Unborn children are children. Period. It doesn’t matter if they are housed in a womb, or in a cryogenic nursery through in vitro fertilization.

Such was the tenor of the 8-1 decision rendered by the Alabama Supreme Court on February 16. The plaintiffs in the case, parents who lost embryos due to the negligence of a fertility clinic, appealed to Alabama’s highest court after they were denied in a lower court.

The lower court ruled that the embryos did not meet the definition of a person or child, and were only considered “property.” The wrongful death claim was denied, but the fertility clinic was found guilty of a lesser charge of breach of contract.

The clinic’s negligence occurred in December 2020. According to court records, “A patient at an Alabama hospital wandered into the fertility clinic through an unsecured doorway. The patient then entered the cryogenic nursery and removed several embryos. The subzero temperatures at which the embryos had been stored freeze-burned the patient’s hand, causing the patient to drop the embryos on the floor, killing them.”

In the Alabama Supreme Court case, the defendants argued that an unborn child ceased to qualify as a “child” or “person” if that child was not contained within a biological womb. The court disagreed, ruling that the state’s Wrongful Death of a Minor Act “applies on its face to all unborn children, without limitation.”

“Neither the text of the Wrongful Death of a Minor Act nor this court’s precedents exclude extrauterine children from the Acts coverage. Unborn children are children under the act, without exception based on developmental stage, physical location, or any other ancillary characteristics.”

Additionally, the Alabama Constitution endorses the concept that unborn children are, indeed, entitled to legal rights.

Albert Mohler, president of the Southern Baptist Theological Seminary, called the court’s reasoning “unassailable.”

“It is objectively true that a human embryo is a human person, bearing human dignity, made in the image of God,” Mohler said on his podcast, The Briefing. “A human embryo is a human being, wherever that embryo may be found.”

For the last 20 years, Mohler has spoken out against IVF, challenging the evangelical community to consider the fate of frozen embryos that never get implanted (or eventually destroyed) as a sanctity of life issue.

“The Alabama State Supreme Court has really thought through this issue,” Mohler said. “It has done so in a way that is likely not only to prompt a lot of conversation, [but will hopefully] prompt a lot of moral thinking, even as a prompt to conscience among American evangelicals.”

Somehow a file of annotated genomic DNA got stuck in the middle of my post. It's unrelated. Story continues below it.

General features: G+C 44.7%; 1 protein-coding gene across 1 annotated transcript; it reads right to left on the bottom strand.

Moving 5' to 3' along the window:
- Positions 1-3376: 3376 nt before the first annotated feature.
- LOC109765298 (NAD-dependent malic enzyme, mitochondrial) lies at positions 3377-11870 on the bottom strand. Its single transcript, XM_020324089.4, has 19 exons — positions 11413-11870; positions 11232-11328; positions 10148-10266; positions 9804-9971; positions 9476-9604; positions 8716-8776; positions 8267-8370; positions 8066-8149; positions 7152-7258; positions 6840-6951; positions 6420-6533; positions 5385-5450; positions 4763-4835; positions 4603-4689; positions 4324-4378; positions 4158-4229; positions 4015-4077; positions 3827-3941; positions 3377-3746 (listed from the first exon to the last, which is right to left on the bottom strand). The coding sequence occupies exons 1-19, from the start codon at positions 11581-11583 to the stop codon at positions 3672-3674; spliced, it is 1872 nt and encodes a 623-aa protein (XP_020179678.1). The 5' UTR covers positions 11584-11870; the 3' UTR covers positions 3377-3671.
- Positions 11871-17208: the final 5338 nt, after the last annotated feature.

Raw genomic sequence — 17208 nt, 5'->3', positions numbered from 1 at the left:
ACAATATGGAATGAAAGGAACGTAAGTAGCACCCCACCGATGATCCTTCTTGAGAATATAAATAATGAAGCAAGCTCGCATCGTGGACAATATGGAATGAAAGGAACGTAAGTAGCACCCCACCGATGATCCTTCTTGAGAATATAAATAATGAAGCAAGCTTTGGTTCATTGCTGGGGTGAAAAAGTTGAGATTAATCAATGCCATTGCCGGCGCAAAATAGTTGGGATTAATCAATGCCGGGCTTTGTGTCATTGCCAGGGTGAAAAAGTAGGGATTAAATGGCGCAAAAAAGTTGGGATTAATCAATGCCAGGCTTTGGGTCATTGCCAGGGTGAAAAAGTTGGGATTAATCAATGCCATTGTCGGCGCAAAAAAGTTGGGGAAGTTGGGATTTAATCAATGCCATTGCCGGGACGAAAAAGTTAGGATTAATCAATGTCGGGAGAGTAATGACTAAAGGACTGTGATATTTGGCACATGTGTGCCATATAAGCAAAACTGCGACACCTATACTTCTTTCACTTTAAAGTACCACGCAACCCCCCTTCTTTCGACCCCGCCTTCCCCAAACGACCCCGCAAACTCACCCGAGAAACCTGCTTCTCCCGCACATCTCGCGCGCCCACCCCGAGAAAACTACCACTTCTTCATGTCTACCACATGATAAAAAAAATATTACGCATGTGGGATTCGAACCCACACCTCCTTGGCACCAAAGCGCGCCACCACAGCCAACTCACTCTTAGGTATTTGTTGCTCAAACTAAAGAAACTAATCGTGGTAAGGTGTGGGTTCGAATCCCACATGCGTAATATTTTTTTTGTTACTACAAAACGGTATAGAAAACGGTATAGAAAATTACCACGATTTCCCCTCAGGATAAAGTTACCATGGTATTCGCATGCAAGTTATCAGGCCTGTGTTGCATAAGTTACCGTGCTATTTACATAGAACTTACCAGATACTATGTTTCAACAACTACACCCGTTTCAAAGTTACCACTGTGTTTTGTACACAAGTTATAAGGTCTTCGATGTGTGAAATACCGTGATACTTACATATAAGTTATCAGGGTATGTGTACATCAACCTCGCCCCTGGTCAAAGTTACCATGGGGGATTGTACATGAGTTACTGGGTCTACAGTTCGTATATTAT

As a result of this ruling, at least three Alabama IVF providers have halted treatments according to news reports, citing concerns over potential civil and criminal liabilities. Some critics say the decision casts doubt on future access to IVF procedures in the state, impacting many families and individuals seeking fertility treatments.

However, a March 5 article in World Magazine, “IVF clinics, patients, lawmakers misunderstand Alabama ruling,” sought to bring clarity to the situation.

Alabama Attorney General Steve Marshall had already clarified that he does not intend to use the ruling as a basis to prosecute IVF doctors or families who use their services,” wrote Leah Savas.

The article also quoted pro-life attorney Sam McLure, who has worked on embryo adoption cases. McLure said the decision itself is clear that it does not affect the state’s criminal homicide laws: “That’s not asserted anywhere, even in the dissenting opinion. This opinion is really very narrow…”

In response to the potential impacts of this ruling, ongoing legislative activity within Alabama is aimed at clarifying the legal status of frozen embryos and ensuring the continuation of IVF services while protecting embryos.

In its decision, the Alabama Supreme Court referred to Webster’s Dictionary in affirming its definition of embryos as children.

“This Court’s most-cited dictionary defines child as ‘an unborn or recently born person,'” the decision stated. “And all other mainstream dictionaries are in accord – The Oxford English Dictionary [defines] child as an ‘unborn or newly born human being – Webster’s Third New International Dictionary [defines] child as ‘an unborn or recently born human being.'”

“There is simply no patent or latent ambiguity in the word child.”